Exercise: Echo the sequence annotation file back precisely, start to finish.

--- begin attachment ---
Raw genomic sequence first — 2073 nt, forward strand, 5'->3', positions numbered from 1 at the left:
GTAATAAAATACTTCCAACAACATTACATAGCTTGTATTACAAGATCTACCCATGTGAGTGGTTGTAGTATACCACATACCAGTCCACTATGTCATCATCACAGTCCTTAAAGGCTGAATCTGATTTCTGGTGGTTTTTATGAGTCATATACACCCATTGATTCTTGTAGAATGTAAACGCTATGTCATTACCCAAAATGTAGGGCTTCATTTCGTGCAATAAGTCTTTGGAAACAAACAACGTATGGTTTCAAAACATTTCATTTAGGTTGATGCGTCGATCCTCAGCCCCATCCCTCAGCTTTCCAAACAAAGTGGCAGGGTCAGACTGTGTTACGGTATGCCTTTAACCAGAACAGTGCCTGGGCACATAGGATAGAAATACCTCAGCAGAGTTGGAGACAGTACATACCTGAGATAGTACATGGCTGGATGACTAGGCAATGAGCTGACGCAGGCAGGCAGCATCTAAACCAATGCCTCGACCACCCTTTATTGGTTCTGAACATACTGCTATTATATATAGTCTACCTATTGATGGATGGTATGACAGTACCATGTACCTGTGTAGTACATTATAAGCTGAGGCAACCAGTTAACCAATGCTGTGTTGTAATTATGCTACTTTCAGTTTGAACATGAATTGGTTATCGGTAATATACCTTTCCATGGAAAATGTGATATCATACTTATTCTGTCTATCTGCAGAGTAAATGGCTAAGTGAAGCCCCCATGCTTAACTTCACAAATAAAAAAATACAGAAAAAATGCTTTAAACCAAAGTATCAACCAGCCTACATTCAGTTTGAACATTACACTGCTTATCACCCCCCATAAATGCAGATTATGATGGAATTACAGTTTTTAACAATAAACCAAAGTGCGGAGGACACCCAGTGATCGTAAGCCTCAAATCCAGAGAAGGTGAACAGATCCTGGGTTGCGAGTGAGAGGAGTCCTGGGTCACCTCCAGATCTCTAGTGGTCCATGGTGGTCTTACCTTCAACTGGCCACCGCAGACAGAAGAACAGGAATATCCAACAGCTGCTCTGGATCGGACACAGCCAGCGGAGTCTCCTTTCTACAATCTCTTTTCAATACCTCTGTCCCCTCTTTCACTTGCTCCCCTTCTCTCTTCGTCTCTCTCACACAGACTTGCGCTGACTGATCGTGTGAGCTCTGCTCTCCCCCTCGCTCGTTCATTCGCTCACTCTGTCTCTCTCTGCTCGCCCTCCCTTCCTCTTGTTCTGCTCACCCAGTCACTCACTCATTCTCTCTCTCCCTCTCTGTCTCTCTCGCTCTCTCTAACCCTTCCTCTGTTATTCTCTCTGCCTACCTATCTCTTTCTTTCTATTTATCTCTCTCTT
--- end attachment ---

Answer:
Raw genomic sequence first — 2073 nt, forward strand, 5'->3', positions numbered from 1 at the left:
GTAATAAAATACTTCCAACAACATTACATAGCTTGTATTACAAGATCTACCCATGTGAGTGGTTGTAGTATACCACATACCAGTCCACTATGTCATCATCACAGTCCTTAAAGGCTGAATCTGATTTCTGGTGGTTTTTATGAGTCATATACACCCATTGATTCTTGTAGAATGTAAACGCTATGTCATTACCCAAAATGTAGGGCTTCATTTCGTGCAATAAGTCTTTGGAAACAAACAACGTATGGTTTCAAAACATTTCATTTAGGTTGATGCGTCGATCCTCAGCCCCATCCCTCAGCTTTCCAAACAAAGTGGCAGGGTCAGACTGTGTTACGGTATGCCTTTAACCAGAACAGTGCCTGGGCACATAGGATAGAAATACCTCAGCAGAGTTGGAGACAGTACATACCTGAGATAGTACATGGCTGGATGACTAGGCAATGAGCTGACGCAGGCAGGCAGCATCTAAACCAATGCCTCGACCACCCTTTATTGGTTCTGAACATACTGCTATTATATATAGTCTACCTATTGATGGATGGTATGACAGTACCATGTACCTGTGTAGTACATTATAAGCTGAGGCAACCAGTTAACCAATGCTGTGTTGTAATTATGCTACTTTCAGTTTGAACATGAATTGGTTATCGGTAATATACCTTTCCATGGAAAATGTGATATCATACTTATTCTGTCTATCTGCAGAGTAAATGGCTAAGTGAAGCCCCCATGCTTAACTTCACAAATAAAAAAATACAGAAAAAATGCTTTAAACCAAAGTATCAACCAGCCTACATTCAGTTTGAACATTACACTGCTTATCACCCCCCATAAATGCAGATTATGATGGAATTACAGTTTTTAACAATAAACCAAAGTGCGGAGGACACCCAGTGATCGTAAGCCTCAAATCCAGAGAAGGTGAACAGATCCTGGGTTGCGAGTGAGAGGAGTCCTGGGTCACCTCCAGATCTCTAGTGGTCCATGGTGGTCTTACCTTCAACTGGCCACCGCAGACAGAAGAACAGGAATATCCAACAGCTGCTCTGGATCGGACACAGCCAGCGGAGTCTCCTTTCTACAATCTCTTTTCAATACCTCTGTCCCCTCTTTCACTTGCTCCCCTTCTCTCTTCGTCTCTCTCACACAGACTTGCGCTGACTGATCGTGTGAGCTCTGCTCTCCCCCTCGCTCGTTCATTCGCTCACTCTGTCTCTCTCTGCTCGCCCTCCCTTCCTCTTGTTCTGCTCACCCAGTCACTCACTCATTCTCTCTCTCCCTCTCTGTCTCTCTCGCTCTCTCTAACCCTTCCTCTGTTATTCTCTCTGCCTACCTATCTCTTTCTTTCTATTTATCTCTCTCTT